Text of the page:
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Originally Posted by WillCAD View Post
I agree, although my assessment of the "risk" posed by innatentive TSOs is somewhat less than the risk of being struck by lightening twice on the same night (and yes, I saw the recent Facebook viral video of a guy getting struck by lightning twice in a 30 second period). Not impossible, just highly improbable.

On another note, some years back my nephew, about age 10 at the time, took a bad spill from his bike and went to the hospital. His upper lip had been peeled back by the road and he had a bunch of tears where it met the gums. The doctor numbed him up, but good, and proceded to clip out damaged tissue and stich together what was left.

Meanwhile, an LPN who worked in the ER was holding his head still for the doctor. But this LPN was so disturbed by what was happening that she squatted at the head of the bed so the wound was out of her sight. All of this while the boy's mother and stepfather watched, and so did I, all without blinking, crying, puking, or turning away.

I was, frankly, digusted with this LPN's behavior. If the boy's family could watch it, a professional ER nurse who had never seen him before and had less emotional attachment to him should have been able to watch it. If she got that upset at a fairly minor injury, she would have been completely useless when a car crash victim came in torn to shreds.

I just hope she got out of nursing and into something less upsetting, like maybe the food service or housekeeping industries.
I'm pointing out that if TSA wants to accuse pax of putting the checkpoint at risk when their behavior is 'distracting', the the TSOs themselves should try harder not to allow themselves to be so easily distracted - let alone participating in distracting (for pax and fellow TSOs) behavior.

They're the ones who have pointed out the grave risk posed by a distraction at the checkpoint; I'm just taking them at their word and asking them to behave accordingly.

The LPN's behavior was completely unacceptable! It's fortunate that she was able to find a way to do what was required of her on that occasion, but she really needs to find another line of work. I hope the doctor follows up on this.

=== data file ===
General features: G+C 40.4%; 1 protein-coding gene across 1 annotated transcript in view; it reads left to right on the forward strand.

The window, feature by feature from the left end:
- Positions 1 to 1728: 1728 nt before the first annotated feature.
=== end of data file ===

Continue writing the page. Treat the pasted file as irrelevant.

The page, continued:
My niece (RN) was training a group of nurses in the hospital once. One of them kept playing with her cellphone. She announced that she had no intention of working in a hospital, ick, she fully intended to work in a doctor's office, so she didn't really need the hospital skills.

As my niece pointed out to her, even in a doctor's office, sometimes things go wrong and if you are the nurse on duty, you had better be able to keep your wits about you and do your job.
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Old Mar 11, 14, 11:10 pm   #25
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Originally Posted by NextTrip View Post
But, goading the TSO is acceptable? Oh, I see; anything to get the video!
The person goading the TSO is not on the job and claiming to be a trained security professional.
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Old Mar 12, 14, 4:47 am   #26
  
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Originally Posted by jkhuggins View Post
Note that, even in that terribly brief segment, it's not "just" filming. It's filming with an audio commentary. And it's the snarky sound of that commentary that suggests to me that this is the end of a much longer conversation: one that we really should hear in its entirety before rendering final judgment.
The commentary doesn't sound snarky to me. To me, it sounds like a narration.

Too bad we have no way to hear previous parts of this conversation (if any) or previous conversations:

https://www.youtube.com/watch?v=5tyVZu3KRJ8

Quote:
Originally Posted by flyerhog View Post
Errr....I'm sure whatever fleeting moment of discomfort caused by TSA screening is outweighed by the fact there are more pressing concerns in our country. Sure, the TSA has overstepped its role several times in its history, but at least it is adapting and changing.
This is a meaningless argument. Look at this: I'm sure X is outweighed by the fact that there are more pressing concerns in our country. Anything can substitute for "X". This is just an argument that the speaker should be allowed to determine what others are and aren't entitled to be concerned about. "Overstepped its role," and "adapting and changing" are so general as to be meaningless.